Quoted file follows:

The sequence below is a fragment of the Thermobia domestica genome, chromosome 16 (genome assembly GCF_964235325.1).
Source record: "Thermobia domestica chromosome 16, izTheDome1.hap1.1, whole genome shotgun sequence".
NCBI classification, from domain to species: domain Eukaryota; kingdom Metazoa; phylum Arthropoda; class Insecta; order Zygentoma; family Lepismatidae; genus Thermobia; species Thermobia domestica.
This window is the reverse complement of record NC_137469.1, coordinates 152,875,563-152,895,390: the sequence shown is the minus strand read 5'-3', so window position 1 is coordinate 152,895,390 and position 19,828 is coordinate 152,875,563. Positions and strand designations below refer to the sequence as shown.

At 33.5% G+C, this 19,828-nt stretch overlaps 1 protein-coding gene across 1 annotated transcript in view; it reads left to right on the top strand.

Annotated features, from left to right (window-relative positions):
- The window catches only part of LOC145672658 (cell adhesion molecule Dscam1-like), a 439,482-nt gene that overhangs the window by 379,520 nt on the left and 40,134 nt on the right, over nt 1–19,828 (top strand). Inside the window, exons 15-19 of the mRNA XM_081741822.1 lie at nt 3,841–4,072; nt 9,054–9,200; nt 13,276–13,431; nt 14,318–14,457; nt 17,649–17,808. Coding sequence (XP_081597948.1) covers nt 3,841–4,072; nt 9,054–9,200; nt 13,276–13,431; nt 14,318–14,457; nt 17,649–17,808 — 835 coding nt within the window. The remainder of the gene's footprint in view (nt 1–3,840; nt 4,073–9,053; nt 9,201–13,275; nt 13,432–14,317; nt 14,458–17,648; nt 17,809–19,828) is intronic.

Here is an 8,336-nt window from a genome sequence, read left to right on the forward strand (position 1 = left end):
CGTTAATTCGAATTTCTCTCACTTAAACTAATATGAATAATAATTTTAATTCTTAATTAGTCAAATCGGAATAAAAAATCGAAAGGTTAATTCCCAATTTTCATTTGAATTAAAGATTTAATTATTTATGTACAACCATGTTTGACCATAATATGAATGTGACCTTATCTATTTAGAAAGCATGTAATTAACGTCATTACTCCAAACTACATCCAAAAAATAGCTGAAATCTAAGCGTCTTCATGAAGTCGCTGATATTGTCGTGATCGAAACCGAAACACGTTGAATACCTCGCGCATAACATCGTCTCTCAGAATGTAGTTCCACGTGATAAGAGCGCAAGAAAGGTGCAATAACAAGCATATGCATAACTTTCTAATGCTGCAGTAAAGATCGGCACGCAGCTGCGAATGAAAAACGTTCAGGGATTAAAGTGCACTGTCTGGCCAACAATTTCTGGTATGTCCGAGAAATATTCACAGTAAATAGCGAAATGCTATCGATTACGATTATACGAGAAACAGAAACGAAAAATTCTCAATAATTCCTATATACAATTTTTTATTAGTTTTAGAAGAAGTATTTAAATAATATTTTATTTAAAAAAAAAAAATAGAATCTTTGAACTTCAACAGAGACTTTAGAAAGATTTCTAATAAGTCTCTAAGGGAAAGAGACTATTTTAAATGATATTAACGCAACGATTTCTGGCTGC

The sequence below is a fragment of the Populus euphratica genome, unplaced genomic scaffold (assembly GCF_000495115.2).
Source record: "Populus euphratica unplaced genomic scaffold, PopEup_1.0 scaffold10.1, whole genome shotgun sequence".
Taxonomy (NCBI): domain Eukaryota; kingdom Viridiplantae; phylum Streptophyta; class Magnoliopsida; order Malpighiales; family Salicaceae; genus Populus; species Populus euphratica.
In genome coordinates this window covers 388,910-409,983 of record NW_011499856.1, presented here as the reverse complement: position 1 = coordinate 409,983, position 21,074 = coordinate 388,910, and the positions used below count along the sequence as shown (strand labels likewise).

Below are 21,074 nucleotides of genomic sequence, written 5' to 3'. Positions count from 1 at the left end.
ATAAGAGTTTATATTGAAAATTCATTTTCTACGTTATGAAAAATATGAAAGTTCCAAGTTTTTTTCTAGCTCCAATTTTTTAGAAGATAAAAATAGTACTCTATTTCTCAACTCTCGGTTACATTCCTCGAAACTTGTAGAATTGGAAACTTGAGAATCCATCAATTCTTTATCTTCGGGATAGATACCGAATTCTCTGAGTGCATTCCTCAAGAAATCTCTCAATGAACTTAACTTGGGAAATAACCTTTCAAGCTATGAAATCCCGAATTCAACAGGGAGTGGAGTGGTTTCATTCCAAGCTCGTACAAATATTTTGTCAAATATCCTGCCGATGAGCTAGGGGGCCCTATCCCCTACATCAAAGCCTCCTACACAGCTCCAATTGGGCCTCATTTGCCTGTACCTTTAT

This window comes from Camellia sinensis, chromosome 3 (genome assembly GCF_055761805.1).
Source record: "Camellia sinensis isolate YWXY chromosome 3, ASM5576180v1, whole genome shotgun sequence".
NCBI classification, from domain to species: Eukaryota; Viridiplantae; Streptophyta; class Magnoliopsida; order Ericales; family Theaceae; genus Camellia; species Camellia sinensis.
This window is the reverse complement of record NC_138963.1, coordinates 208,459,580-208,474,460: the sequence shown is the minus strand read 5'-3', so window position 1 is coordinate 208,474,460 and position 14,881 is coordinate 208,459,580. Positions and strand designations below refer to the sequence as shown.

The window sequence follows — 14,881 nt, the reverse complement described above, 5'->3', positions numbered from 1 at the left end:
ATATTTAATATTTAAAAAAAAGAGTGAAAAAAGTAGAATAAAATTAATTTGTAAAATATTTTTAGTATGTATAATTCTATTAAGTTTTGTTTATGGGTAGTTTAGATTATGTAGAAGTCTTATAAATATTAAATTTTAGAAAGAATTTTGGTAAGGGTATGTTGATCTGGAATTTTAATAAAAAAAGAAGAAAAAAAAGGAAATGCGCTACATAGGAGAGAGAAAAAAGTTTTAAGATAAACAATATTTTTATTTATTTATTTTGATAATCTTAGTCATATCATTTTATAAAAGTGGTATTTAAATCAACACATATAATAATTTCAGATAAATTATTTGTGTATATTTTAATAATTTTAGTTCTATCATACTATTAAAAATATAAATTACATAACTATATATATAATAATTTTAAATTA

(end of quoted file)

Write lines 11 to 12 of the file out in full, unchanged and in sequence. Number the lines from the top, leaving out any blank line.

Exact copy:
Source record: "Populus euphratica unplaced genomic scaffold, PopEup_1.0 scaffold10.1, whole genome shotgun sequence".
Taxonomy (NCBI): domain Eukaryota; kingdom Viridiplantae; phylum Streptophyta; class Magnoliopsida; order Malpighiales; family Salicaceae; genus Populus; species Populus euphratica.